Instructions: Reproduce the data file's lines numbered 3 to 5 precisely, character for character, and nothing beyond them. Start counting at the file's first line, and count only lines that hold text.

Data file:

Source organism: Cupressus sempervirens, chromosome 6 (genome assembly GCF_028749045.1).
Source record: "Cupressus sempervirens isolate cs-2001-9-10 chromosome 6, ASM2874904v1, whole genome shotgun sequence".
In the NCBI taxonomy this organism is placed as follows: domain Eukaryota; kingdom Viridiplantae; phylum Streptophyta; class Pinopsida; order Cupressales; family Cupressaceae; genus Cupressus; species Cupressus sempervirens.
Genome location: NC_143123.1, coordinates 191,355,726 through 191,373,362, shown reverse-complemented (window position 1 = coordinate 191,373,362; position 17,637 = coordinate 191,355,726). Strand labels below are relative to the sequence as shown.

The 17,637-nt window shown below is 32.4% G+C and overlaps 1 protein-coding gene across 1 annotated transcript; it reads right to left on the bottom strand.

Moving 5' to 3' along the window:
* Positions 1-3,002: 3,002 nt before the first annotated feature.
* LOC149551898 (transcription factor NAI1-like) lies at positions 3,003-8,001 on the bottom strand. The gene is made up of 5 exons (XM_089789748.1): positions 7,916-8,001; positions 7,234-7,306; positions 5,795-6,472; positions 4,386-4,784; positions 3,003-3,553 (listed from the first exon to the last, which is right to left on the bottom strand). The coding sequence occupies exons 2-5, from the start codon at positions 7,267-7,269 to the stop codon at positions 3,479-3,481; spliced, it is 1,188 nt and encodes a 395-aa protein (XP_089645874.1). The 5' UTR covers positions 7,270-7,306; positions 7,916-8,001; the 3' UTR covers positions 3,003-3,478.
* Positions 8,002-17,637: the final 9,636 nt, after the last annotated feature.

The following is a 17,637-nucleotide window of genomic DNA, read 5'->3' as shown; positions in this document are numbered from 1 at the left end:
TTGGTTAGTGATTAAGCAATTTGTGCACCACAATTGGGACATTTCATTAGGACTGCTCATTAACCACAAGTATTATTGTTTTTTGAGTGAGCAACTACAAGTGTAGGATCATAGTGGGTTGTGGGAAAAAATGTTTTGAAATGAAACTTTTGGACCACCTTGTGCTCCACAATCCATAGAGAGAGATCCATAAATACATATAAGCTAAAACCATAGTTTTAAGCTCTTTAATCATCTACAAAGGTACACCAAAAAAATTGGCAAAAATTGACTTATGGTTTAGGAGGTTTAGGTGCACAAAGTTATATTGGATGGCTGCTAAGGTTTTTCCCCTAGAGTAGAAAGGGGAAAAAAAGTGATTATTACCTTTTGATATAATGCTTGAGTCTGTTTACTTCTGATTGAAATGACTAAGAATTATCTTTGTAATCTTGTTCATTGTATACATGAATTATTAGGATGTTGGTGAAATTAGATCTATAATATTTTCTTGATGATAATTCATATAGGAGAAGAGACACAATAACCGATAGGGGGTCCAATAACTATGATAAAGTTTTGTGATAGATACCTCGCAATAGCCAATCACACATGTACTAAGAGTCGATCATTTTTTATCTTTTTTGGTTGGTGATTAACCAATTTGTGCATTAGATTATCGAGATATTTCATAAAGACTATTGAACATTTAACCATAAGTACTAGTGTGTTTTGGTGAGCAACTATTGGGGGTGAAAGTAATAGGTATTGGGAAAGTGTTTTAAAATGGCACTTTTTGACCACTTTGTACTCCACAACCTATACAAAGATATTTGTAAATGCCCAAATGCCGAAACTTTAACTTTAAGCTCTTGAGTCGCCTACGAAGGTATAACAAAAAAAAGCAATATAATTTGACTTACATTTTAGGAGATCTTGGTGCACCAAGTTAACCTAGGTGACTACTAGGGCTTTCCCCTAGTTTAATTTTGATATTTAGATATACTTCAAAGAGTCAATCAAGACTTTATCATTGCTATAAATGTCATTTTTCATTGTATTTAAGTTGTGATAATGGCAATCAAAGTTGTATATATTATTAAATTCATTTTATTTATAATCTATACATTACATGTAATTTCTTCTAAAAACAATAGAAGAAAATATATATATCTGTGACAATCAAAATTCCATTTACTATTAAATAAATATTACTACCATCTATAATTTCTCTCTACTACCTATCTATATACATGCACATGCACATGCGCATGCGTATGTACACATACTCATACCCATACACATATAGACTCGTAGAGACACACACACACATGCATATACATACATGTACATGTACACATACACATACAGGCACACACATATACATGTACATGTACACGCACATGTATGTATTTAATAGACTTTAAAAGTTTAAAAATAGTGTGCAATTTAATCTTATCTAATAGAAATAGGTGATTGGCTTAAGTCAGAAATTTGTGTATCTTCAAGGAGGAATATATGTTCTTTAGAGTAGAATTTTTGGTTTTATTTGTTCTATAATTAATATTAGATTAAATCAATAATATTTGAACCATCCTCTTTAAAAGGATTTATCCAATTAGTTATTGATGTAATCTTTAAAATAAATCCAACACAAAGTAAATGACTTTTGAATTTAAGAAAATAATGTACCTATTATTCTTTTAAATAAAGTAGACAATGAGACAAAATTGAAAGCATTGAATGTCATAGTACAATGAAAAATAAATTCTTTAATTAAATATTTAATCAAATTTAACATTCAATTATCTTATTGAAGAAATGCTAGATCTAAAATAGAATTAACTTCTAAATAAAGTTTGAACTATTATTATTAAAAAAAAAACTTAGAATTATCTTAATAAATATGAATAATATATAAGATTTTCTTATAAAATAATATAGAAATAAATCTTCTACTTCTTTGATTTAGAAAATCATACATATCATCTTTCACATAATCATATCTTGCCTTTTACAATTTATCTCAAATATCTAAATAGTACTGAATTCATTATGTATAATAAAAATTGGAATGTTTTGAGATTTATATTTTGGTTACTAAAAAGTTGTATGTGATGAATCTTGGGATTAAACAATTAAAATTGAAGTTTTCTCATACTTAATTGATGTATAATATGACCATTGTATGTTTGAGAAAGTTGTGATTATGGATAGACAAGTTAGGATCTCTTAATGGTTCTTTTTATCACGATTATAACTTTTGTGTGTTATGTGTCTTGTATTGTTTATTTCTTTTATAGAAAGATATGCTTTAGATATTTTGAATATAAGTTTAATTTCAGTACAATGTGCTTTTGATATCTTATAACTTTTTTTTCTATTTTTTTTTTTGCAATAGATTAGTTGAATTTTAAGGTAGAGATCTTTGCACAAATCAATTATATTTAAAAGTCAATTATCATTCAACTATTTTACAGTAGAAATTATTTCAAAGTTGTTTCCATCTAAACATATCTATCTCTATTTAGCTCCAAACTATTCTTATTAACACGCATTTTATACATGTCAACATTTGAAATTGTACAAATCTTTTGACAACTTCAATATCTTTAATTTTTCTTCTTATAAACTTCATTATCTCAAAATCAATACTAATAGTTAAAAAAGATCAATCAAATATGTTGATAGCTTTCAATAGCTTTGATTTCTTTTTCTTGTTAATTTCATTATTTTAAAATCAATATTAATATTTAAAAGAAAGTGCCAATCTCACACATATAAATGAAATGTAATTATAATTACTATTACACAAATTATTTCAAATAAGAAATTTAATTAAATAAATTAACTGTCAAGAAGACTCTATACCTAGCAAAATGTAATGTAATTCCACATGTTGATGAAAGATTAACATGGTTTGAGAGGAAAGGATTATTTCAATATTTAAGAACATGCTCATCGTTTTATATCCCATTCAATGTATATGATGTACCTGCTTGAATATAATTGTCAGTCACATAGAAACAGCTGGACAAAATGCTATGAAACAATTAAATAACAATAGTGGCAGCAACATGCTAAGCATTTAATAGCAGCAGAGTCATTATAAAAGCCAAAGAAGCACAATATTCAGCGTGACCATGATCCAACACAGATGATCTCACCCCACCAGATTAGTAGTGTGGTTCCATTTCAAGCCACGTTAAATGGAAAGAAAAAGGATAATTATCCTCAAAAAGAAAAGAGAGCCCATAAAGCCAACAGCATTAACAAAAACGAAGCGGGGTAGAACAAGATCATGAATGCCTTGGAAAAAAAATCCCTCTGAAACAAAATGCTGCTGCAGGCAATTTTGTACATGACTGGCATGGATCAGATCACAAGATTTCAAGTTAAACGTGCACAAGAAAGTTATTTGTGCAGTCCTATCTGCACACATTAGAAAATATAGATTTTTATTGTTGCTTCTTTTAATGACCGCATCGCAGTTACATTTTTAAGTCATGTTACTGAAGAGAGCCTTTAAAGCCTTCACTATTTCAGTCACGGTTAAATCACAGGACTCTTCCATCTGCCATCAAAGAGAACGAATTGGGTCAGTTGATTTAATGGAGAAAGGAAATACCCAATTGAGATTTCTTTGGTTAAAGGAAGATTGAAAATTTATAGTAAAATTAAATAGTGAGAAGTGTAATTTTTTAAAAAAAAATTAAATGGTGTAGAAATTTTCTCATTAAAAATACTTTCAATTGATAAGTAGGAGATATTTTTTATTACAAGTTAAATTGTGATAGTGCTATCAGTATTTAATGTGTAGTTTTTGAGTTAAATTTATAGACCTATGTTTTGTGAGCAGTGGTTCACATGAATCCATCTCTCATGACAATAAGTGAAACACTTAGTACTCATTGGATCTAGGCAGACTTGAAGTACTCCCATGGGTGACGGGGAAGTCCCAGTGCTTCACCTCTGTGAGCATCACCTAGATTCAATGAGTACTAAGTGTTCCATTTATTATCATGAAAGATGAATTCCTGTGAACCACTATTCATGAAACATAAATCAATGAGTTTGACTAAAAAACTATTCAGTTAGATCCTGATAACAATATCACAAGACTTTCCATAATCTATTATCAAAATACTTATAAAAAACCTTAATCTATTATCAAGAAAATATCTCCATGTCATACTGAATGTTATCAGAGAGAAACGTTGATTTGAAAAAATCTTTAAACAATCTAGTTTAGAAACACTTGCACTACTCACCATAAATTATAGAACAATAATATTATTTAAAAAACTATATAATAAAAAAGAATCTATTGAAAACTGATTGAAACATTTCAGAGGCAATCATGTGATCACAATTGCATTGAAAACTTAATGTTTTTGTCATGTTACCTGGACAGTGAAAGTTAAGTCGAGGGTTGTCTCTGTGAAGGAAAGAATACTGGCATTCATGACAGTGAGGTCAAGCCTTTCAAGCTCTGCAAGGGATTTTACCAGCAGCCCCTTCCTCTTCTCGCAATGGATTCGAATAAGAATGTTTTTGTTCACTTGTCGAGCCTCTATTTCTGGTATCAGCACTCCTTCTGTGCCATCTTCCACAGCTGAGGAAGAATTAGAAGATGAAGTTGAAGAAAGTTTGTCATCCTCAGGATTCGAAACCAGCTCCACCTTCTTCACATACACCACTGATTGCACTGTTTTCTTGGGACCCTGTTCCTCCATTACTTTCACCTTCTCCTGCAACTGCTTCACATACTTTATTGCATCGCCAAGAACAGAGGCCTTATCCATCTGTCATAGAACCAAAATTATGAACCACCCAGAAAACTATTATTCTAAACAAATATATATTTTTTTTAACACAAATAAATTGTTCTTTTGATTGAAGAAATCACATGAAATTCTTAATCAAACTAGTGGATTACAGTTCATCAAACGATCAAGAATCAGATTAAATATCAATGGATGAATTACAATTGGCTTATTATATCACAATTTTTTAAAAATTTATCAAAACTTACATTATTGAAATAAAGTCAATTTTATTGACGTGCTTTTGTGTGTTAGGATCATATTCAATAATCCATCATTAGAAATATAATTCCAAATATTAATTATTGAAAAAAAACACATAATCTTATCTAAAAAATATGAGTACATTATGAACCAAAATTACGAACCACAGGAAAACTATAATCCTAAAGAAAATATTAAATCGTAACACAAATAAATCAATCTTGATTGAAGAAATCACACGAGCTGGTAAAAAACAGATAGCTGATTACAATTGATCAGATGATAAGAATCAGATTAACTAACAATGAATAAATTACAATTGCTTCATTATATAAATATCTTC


In the NCBI taxonomy this organism is placed as follows: domain Eukaryota; kingdom Viridiplantae; phylum Streptophyta; class Pinopsida; order Cupressales; family Cupressaceae; genus Cupressus; species Cupressus sempervirens.
Genome location: NC_143123.1, coordinates 191,355,726 through 191,373,362, shown reverse-complemented (window position 1 = coordinate 191,373,362; position 17,637 = coordinate 191,355,726). Strand labels below are relative to the sequence as shown.

The 17,637-nt window shown below is 32.4% G+C and overlaps 1 protein-coding gene across 1 annotated transcript; it reads right to left on the bottom strand.